The Art of Noise, The Seduction of Claude Debussy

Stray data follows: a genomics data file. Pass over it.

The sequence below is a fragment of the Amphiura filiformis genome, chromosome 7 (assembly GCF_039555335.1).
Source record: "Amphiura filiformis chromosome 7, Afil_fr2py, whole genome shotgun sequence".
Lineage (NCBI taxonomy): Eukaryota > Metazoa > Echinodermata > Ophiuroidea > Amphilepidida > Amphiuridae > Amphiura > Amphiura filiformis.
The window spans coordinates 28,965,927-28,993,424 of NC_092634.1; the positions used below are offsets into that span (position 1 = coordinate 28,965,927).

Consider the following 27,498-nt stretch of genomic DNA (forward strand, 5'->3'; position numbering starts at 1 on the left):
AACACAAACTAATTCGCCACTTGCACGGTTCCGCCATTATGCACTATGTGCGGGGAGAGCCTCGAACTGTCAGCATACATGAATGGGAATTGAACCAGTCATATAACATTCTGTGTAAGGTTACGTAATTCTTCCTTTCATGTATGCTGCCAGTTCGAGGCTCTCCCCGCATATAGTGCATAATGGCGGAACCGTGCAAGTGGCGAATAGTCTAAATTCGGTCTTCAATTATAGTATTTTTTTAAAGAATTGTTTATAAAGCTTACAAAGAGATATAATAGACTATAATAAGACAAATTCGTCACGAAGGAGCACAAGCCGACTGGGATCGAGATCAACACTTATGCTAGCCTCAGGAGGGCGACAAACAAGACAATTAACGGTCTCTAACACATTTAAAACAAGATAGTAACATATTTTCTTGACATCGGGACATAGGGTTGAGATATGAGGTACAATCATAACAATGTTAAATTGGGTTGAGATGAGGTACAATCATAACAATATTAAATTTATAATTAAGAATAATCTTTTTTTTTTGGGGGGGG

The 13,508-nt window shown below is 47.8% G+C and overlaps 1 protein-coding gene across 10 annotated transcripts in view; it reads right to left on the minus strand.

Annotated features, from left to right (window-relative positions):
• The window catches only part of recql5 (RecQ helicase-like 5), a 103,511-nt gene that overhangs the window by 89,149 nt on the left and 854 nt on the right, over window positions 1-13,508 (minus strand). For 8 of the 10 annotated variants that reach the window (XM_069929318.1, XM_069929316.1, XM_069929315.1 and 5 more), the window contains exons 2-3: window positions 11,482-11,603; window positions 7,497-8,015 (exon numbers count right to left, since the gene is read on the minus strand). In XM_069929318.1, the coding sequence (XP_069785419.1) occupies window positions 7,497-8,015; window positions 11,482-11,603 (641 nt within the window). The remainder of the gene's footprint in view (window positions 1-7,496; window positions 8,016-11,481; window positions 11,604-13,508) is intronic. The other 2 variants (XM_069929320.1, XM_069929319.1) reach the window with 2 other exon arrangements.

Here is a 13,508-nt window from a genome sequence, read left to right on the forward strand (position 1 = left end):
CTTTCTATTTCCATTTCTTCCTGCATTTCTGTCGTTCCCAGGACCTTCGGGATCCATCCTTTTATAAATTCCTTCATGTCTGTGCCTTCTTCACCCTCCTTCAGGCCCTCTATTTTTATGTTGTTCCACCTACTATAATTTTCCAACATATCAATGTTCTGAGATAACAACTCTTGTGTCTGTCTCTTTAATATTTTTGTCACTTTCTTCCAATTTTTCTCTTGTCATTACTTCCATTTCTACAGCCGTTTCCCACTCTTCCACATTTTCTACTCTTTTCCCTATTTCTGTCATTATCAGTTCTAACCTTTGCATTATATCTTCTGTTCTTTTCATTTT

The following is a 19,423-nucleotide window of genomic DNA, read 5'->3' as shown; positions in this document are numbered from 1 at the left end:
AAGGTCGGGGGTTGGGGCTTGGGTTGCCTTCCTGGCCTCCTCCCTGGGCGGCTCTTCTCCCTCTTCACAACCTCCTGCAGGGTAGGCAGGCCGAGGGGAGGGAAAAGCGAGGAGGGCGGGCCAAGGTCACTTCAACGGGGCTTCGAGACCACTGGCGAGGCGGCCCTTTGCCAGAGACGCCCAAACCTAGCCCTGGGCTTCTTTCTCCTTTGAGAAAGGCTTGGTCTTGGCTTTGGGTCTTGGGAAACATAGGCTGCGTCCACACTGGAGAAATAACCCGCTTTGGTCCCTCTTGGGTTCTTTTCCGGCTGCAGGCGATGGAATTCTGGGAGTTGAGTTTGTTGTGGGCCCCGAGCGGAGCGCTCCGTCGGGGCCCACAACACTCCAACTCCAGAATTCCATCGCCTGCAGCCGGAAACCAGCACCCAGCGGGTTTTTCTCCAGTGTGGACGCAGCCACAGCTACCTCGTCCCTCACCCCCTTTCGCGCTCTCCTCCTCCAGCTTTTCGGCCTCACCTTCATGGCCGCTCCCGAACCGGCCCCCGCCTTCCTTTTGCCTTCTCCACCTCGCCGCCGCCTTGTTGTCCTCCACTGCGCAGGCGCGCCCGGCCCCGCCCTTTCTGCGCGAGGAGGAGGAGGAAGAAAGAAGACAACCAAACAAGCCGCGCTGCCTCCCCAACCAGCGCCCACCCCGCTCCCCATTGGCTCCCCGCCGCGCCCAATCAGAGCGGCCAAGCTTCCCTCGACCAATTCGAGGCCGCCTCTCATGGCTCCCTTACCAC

I was a starving med student in a tiny studio apartment living off financial aid and contract work when this album came out in 1999, but I was too big of an AoN fan to miss their first release in literally a decade, and I scraped together my pennies to get in line for the deluxe 3-disc pre-order complete with (and this was quite a novel idea back then) a custom burned-to-order CD-R with unreleased tracks. By now the group had metastasized to Lol Creme (10cc) as well as Trevor Horn, Anne Dudley and Paul Morley, "playing themselves" in the liner notes, and incredibly a full narration by no less than actor John Hurt. A concept album for the 1990s, the album attempted to merge Debussy compositions (and I do like Debussy) with AoN's usual inscrutable synthopop hijinx, but the end product comes off overproduced and overwrought, and like all concepts that try to do too much the album ends up offering far too little. The quality isn't at issue: with Trevor Horn in the producer's chair, the album couldn't help but ooze quality to spare. But production quality isn't everything, and the feel of the album suggests that they treated commercial success as a given (Ron Howard as NARRATOR: It wasn't.) and concluded they could do as they pleased. The hoity-toity narration, competently delivered as it is, is part of that problem, but so are the unrelated aria interludes (e.g., "On Being Blue" and "Born on a Sunday"), the irritating rap on top of an otherwise solid technogroove ("Metaforce," complete with KLF-style AoN callouts), and, well, tracks that are just plain irritating (the fatally repetitive "Metaphor on the Floor"). Do I think I wasted this fragment of my student loans I'm still paying back? Well, not so much, because there are still some remarkable moments like the lead-in "Il Pleure (At the Turn of the Century)" and "The Holy Egoism of Genius," plus the ambient audio seafoam of "Out of this World (Version 138)." These are legitimately good, though only one track truly feels the most like classic AoN and the most like it achieves the album's premise, that being "Rapt: In the Evening Air" with its melody line and slinky strutting bass (and Rakim's rap here isn't nearly as obnoxious). As proof I submit the best two tracks, the "Moments in Love"-inspired "Approximate Mood Swing No. 2" and "Pause," beautifully layered arrangements both, but overall far more Debussy than Noise. (I admit the last one I listen to as little as possible now because of an inseparable association with loneliness and isolation. After all, it was lean times back then, and it turns out living alone in a school full of high achievers is more isolating than you might think.) For an album this anxiously awaited it turned out to be a really mixed bag, neither meeting the standard for a comeback nor an artistic achievement, thus explaining why other than various compilations and reissues there's not been a lot of Noise nor Art since then. It's a shame because with a little more restraint and a little less hubris, the high points prove they might have really done something special with it. On the second disc of the deluxe issue are four equally irksome remixes of "Metaforce" that fail to improve on its fundamental problems; it would have been more interesting (and a better value) to include Reduction, the companion limited edition album of outtakes. Because I was a poor student, remember, I could only afford the 5-track version of the custom CD (I selected "An Extra Pulse of Beauty" as the title and cover art), which included various early takes and B-sides. If you were rich or silly, I think you could buy all 12, though I was and am neither; I'd call the ones I selected interesting, but in retrospect I could have done without the "live in studio" version of Beat Box ("One Made Earlier") even though the 12-inch version of "Closer (To The Edit)" I chose was almost Blue-Best Of quality. (Content: no concerns.)